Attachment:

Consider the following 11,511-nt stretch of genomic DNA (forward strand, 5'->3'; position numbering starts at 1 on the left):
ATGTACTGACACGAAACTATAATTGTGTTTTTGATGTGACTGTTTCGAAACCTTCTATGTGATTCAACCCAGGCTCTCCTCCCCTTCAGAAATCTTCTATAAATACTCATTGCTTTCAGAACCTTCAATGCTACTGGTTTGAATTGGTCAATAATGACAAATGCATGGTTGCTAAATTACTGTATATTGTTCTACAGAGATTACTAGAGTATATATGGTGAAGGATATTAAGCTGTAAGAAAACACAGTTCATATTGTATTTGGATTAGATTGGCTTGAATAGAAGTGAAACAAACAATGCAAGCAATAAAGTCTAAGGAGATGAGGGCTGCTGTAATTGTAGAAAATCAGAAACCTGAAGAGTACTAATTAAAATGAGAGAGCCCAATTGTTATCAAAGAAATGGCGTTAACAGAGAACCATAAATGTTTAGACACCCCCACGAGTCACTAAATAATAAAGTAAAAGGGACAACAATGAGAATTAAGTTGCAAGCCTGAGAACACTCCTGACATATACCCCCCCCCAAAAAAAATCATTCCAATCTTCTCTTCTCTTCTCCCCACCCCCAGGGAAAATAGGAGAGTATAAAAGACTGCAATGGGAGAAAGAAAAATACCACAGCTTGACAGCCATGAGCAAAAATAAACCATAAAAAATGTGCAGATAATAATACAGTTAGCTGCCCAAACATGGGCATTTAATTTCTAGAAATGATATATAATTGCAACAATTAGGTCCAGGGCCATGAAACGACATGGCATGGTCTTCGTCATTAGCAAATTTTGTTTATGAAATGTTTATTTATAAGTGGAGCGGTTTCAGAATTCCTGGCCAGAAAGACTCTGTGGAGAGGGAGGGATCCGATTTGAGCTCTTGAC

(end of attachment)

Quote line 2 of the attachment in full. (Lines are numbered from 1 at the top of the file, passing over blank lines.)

ATGTACTGACACGAAACTATAATTGTGTTTTTGATGTGACTGTTTCGAAACCTTCTATGTGATTCAACCCAGGCTCTCCTCCCCTTCAGAAATCTTCTATAAATACTCATTGCTTTCAGAACCTTCAATGCTACTGGTTTGAATTGGTCAATAATGACAAATGCATGGTTGCTAAATTACTGTATATTGTTCTACAGAGATTACTAGAGTATATATGGTGAAGGATATTAAGCTGTAAGAAAACACAGTTCATATTGTATTTGGATTAGATTGGCTTGAATAGAAGTGAAACAAACAATGCAAGCAATAAAGTCTAAGGAGATGAGGGCTGCTGTAATTGTAGAAAATCAGAAACCTGAAGAGTACTAATTAAAATGAGAGAGCCCAATTGTTATCAAAGAAATGGCGTTAACAGAGAACCATAAATGTTTAGACACCCCCACGAGTCACTAAATAATAAAGTAAAAGGGACAACAATGAGAATTAAGTTGCAAGCCTGAGAACACTCCTGACATATACCCCCCCCCAAAAAAAATCATTCCAATCTTCTCTTCTCTTCTCCCCACCCCCAGGGAAAATAGGAGAGTATAAAAGACTGCAATGGGAGAAAGAAAAATACCACAGCTTGACAGCCATGAGCAAAAATAAACCATAAAAAATGTGCAGATAATAATACAGTTAGCTGCCCAAACATGGGCATTTAATTTCTAGAAATGATATATAATTGCAACAATTAGGTCCAGGGCCATGAAACGACATGGCATGGTCTTCGTCATTAGCAAATTTTGTTTATGAAATGTTTATTTATAAGTGGAGCGGTTTCAGAATTCCTGGCCAGAAAGACTCTGTGGAGAGGGAGGGATCCGATTTGAGCTCTTGAC